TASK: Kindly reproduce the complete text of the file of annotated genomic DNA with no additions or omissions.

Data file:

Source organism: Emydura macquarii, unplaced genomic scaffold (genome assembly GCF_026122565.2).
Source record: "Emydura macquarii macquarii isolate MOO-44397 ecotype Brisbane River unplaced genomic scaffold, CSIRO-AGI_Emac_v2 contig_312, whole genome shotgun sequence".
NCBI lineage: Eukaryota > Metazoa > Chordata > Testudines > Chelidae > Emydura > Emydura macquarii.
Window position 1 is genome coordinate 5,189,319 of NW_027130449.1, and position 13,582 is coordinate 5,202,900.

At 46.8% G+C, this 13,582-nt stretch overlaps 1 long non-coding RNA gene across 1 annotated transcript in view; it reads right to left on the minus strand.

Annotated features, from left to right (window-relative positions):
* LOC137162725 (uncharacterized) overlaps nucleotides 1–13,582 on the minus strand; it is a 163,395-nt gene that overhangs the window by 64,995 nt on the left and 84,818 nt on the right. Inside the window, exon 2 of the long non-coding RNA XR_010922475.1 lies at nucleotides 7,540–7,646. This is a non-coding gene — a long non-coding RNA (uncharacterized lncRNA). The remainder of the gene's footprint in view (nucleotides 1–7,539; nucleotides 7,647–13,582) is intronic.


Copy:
Source organism: Emydura macquarii, unplaced genomic scaffold (genome assembly GCF_026122565.2).
Source record: "Emydura macquarii macquarii isolate MOO-44397 ecotype Brisbane River unplaced genomic scaffold, CSIRO-AGI_Emac_v2 contig_312, whole genome shotgun sequence".
NCBI lineage: Eukaryota > Metazoa > Chordata > Testudines > Chelidae > Emydura > Emydura macquarii.
Window position 1 is genome coordinate 5,189,319 of NW_027130449.1, and position 13,582 is coordinate 5,202,900.

At 46.8% G+C, this 13,582-nt stretch overlaps 1 long non-coding RNA gene across 1 annotated transcript in view; it reads right to left on the minus strand.

Annotated features, from left to right (window-relative positions):
* LOC137162725 (uncharacterized) overlaps nucleotides 1–13,582 on the minus strand; it is a 163,395-nt gene that overhangs the window by 64,995 nt on the left and 84,818 nt on the right. Inside the window, exon 2 of the long non-coding RNA XR_010922475.1 lies at nucleotides 7,540–7,646. This is a non-coding gene — a long non-coding RNA (uncharacterized lncRNA). The remainder of the gene's footprint in view (nucleotides 1–7,539; nucleotides 7,647–13,582) is intronic.